I was too young to know, and I craved a hopeless closeness
that the water-sunken earth couldn’t bestow.
The slanted shade pressed out a depth of hedge, while below,
the endless velvet petals and lamb’s ears I pressed
in my palms were a maddening, heartsick test:
holding each one, I could not bear to choose
if I preferred crushing it to a dense, wet bruise
or if prolonging its softness pleased me best.
How to shade or blur this skin away,
pull the brush tighter over myself and cover my limbs—
where down hair on my restless legs still held rims
of slanting sun. Twigs snap and clothes fray,
a hasty hand slips down the bias of a stone. The cut sings
out and I hum all through myself a flowering pang.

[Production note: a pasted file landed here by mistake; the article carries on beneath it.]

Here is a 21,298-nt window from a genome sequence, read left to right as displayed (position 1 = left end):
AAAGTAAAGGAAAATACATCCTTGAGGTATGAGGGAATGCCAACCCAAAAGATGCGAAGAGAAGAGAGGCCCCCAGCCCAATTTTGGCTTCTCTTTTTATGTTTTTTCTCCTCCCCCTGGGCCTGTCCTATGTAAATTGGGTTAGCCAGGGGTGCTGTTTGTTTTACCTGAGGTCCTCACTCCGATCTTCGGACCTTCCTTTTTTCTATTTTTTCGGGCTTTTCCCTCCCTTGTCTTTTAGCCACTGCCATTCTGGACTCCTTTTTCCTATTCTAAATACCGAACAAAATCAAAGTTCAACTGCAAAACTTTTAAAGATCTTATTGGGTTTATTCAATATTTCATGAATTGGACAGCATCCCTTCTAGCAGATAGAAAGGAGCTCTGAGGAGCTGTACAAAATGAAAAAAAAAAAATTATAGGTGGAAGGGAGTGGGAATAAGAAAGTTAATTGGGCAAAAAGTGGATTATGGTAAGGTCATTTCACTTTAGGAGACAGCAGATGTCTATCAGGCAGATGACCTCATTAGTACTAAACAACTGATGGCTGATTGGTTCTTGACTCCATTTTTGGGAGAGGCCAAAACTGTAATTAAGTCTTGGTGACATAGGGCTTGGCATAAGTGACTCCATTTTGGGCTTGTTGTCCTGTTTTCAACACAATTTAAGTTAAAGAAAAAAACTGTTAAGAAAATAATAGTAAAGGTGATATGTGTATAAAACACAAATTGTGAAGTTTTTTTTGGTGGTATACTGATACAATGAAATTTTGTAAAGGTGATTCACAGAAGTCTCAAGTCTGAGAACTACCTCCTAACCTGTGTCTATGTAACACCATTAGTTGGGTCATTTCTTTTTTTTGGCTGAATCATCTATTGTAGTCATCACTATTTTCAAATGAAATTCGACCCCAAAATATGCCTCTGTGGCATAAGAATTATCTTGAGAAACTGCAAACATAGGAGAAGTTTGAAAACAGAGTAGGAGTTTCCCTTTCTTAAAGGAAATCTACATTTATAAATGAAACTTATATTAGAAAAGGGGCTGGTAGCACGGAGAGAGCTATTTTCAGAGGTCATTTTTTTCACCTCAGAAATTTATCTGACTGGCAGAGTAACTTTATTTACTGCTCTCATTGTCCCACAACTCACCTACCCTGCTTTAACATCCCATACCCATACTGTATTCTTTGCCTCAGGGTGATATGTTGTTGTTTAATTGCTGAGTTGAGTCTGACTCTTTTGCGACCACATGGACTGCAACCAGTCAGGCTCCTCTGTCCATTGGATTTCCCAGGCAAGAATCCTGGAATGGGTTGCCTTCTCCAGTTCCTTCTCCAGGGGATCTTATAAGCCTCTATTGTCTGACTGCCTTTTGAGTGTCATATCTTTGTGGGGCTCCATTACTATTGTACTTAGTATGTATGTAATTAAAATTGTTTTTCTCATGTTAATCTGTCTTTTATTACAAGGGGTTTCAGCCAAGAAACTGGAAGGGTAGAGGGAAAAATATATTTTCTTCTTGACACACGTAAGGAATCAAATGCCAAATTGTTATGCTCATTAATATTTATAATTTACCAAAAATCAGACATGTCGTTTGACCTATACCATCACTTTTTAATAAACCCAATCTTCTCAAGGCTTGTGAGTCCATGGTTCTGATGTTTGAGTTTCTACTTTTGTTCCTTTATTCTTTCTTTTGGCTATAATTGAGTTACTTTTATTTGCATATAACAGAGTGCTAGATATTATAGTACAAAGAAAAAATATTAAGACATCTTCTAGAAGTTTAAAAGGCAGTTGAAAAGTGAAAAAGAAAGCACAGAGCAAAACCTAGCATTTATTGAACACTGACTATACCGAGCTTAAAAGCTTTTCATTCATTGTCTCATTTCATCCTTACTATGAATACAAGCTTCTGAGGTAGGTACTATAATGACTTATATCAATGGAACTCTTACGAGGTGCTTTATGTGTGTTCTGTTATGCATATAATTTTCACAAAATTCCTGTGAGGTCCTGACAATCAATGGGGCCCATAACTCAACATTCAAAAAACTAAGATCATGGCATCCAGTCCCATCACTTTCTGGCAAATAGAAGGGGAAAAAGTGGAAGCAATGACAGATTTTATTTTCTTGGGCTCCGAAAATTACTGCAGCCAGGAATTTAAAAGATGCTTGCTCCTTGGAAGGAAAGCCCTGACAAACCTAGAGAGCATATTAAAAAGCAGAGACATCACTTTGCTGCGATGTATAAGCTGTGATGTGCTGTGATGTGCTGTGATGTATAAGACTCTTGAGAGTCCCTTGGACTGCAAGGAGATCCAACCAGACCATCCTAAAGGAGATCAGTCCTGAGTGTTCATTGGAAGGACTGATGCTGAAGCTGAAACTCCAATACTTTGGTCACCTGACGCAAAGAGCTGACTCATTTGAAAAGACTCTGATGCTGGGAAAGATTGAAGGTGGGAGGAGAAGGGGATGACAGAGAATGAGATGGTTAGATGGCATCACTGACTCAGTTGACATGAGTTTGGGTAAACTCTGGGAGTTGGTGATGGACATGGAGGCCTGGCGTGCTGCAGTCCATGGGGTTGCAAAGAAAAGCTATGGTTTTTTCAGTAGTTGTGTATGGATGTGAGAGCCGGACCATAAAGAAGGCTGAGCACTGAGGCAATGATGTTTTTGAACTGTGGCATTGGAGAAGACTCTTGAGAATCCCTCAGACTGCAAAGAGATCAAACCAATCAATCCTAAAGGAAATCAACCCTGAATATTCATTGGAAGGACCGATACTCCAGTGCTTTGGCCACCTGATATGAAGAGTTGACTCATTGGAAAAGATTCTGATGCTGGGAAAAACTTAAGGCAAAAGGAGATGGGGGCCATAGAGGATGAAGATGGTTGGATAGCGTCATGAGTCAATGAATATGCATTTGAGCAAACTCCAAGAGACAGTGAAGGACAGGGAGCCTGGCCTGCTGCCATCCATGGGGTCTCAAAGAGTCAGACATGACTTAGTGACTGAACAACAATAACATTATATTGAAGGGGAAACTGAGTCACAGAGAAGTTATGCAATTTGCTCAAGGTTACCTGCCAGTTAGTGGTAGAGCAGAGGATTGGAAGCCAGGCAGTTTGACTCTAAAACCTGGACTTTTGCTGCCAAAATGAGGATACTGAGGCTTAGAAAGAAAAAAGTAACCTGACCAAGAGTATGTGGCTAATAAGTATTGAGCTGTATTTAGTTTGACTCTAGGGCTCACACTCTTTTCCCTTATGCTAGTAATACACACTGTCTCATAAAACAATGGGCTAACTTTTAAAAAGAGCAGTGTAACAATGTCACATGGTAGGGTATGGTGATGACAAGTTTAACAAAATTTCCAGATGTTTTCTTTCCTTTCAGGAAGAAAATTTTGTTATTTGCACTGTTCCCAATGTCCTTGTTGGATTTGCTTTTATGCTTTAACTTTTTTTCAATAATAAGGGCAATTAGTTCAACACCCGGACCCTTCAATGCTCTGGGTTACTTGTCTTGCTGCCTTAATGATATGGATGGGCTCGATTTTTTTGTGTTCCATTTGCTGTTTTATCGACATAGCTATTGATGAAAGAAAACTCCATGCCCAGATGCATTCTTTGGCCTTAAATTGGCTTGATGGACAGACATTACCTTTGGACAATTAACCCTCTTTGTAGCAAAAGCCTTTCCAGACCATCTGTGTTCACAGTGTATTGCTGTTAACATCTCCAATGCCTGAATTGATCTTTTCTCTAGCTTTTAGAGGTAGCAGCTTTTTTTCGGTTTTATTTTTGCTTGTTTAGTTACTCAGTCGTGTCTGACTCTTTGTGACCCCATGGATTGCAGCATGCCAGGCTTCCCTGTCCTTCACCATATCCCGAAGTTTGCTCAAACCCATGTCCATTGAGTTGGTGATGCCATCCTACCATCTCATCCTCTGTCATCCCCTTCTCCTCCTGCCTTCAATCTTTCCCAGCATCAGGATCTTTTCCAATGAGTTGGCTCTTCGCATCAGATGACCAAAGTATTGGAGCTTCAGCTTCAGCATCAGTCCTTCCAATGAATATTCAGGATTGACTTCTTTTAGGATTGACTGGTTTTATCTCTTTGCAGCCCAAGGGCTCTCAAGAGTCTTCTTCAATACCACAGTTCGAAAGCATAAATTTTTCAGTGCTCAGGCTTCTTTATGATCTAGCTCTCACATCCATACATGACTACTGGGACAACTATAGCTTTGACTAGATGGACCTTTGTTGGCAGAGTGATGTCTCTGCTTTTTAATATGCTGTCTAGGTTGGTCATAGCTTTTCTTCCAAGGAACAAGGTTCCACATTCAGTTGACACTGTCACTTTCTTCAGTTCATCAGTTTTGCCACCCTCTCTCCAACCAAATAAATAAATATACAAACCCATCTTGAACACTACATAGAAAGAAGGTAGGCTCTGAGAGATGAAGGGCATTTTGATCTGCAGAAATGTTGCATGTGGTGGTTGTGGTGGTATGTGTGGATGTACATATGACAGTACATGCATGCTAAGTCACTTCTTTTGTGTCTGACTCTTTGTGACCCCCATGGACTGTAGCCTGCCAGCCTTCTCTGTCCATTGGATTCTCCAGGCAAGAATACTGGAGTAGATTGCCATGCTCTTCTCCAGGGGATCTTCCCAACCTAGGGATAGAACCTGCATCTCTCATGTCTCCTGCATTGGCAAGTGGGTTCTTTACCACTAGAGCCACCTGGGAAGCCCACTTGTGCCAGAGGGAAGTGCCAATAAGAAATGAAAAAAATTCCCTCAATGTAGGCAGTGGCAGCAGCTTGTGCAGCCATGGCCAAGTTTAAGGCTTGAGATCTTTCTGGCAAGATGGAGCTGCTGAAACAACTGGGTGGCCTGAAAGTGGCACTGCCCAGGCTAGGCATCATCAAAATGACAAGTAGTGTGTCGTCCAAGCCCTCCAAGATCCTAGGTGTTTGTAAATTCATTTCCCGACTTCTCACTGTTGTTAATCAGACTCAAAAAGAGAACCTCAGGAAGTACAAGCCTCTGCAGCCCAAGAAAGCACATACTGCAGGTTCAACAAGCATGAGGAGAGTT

Tears, hotter than blood or air, roll down then hang
on my cheek as I sob over the miserable, silly state of things.
I scramble up and out, into hot, unbidden arms from indoors,
but something would not stop seeping deeper in and in—
what I had sought without now burned and blushed within.
That was when I first felt it: the sting of wanting and getting more.
So now I do my best to keep my distance, letting the far stay afar,
and desire is tempered: wanting only blurs further inward.
Growing up I’m getting better, though sometimes it’s still hard
to leave a softness alone — but I know we must, graceless handlers that we are.